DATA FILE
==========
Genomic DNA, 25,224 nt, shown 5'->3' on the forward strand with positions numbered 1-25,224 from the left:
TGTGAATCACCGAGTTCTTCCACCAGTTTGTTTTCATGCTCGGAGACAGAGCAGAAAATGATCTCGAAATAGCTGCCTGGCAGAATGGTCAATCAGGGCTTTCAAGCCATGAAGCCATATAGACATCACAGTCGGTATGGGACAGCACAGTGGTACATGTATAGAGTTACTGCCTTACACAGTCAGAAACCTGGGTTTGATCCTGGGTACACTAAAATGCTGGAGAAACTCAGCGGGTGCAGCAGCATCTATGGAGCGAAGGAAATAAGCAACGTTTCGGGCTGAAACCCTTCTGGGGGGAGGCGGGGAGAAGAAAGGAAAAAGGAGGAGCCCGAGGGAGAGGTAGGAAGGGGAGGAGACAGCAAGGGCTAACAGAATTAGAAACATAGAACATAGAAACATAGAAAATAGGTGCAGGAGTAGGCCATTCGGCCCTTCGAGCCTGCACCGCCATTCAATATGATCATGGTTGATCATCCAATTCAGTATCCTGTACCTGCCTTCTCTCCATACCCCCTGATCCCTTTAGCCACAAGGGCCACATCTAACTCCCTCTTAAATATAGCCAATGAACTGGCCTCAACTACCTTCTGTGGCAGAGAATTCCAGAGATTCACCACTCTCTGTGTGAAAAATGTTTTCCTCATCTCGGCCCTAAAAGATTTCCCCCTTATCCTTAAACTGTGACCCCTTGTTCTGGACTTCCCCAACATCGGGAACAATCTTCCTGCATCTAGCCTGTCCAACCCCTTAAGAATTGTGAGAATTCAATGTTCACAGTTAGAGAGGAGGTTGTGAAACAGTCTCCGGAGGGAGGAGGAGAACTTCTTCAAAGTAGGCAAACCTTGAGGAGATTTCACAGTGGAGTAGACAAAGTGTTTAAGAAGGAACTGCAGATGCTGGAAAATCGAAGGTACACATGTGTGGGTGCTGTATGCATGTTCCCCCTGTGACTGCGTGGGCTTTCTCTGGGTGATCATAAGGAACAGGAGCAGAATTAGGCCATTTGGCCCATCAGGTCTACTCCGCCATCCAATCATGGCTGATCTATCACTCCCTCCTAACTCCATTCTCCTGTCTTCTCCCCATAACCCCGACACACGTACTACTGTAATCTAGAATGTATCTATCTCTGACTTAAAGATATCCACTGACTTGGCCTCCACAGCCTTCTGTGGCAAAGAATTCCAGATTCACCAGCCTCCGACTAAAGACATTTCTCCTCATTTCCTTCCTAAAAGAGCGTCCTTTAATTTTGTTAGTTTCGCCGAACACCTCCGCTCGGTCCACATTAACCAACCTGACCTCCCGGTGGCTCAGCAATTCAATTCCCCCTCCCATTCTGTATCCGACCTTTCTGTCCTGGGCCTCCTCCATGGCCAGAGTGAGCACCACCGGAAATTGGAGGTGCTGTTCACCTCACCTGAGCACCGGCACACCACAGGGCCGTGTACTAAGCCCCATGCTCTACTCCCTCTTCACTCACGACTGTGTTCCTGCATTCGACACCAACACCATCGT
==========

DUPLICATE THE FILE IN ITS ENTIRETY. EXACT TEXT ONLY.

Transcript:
Genomic DNA, 25,224 nt, shown 5'->3' on the forward strand with positions numbered 1-25,224 from the left:
TGTGAATCACCGAGTTCTTCCACCAGTTTGTTTTCATGCTCGGAGACAGAGCAGAAAATGATCTCGAAATAGCTGCCTGGCAGAATGGTCAATCAGGGCTTTCAAGCCATGAAGCCATATAGACATCACAGTCGGTATGGGACAGCACAGTGGTACATGTATAGAGTTACTGCCTTACACAGTCAGAAACCTGGGTTTGATCCTGGGTACACTAAAATGCTGGAGAAACTCAGCGGGTGCAGCAGCATCTATGGAGCGAAGGAAATAAGCAACGTTTCGGGCTGAAACCCTTCTGGGGGGAGGCGGGGAGAAGAAAGGAAAAAGGAGGAGCCCGAGGGAGAGGTAGGAAGGGGAGGAGACAGCAAGGGCTAACAGAATTAGAAACATAGAACATAGAAACATAGAAAATAGGTGCAGGAGTAGGCCATTCGGCCCTTCGAGCCTGCACCGCCATTCAATATGATCATGGTTGATCATCCAATTCAGTATCCTGTACCTGCCTTCTCTCCATACCCCCTGATCCCTTTAGCCACAAGGGCCACATCTAACTCCCTCTTAAATATAGCCAATGAACTGGCCTCAACTACCTTCTGTGGCAGAGAATTCCAGAGATTCACCACTCTCTGTGTGAAAAATGTTTTCCTCATCTCGGCCCTAAAAGATTTCCCCCTTATCCTTAAACTGTGACCCCTTGTTCTGGACTTCCCCAACATCGGGAACAATCTTCCTGCATCTAGCCTGTCCAACCCCTTAAGAATTGTGAGAATTCAATGTTCACAGTTAGAGAGGAGGTTGTGAAACAGTCTCCGGAGGGAGGAGGAGAACTTCTTCAAAGTAGGCAAACCTTGAGGAGATTTCACAGTGGAGTAGACAAAGTGTTTAAGAAGGAACTGCAGATGCTGGAAAATCGAAGGTACACATGTGTGGGTGCTGTATGCATGTTCCCCCTGTGACTGCGTGGGCTTTCTCTGGGTGATCATAAGGAACAGGAGCAGAATTAGGCCATTTGGCCCATCAGGTCTACTCCGCCATCCAATCATGGCTGATCTATCACTCCCTCCTAACTCCATTCTCCTGTCTTCTCCCCATAACCCCGACACACGTACTACTGTAATCTAGAATGTATCTATCTCTGACTTAAAGATATCCACTGACTTGGCCTCCACAGCCTTCTGTGGCAAAGAATTCCAGATTCACCAGCCTCCGACTAAAGACATTTCTCCTCATTTCCTTCCTAAAAGAGCGTCCTTTAATTTTGTTAGTTTCGCCGAACACCTCCGCTCGGTCCACATTAACCAACCTGACCTCCCGGTGGCTCAGCAATTCAATTCCCCCTCCCATTCTGTATCCGACCTTTCTGTCCTGGGCCTCCTCCATGGCCAGAGTGAGCACCACCGGAAATTGGAGGTGCTGTTCACCTCACCTGAGCACCGGCACACCACAGGGCCGTGTACTAAGCCCCATGCTCTACTCCCTCTTCACTCACGACTGTGTTCCTGCATTCGACACCAACACCATCGT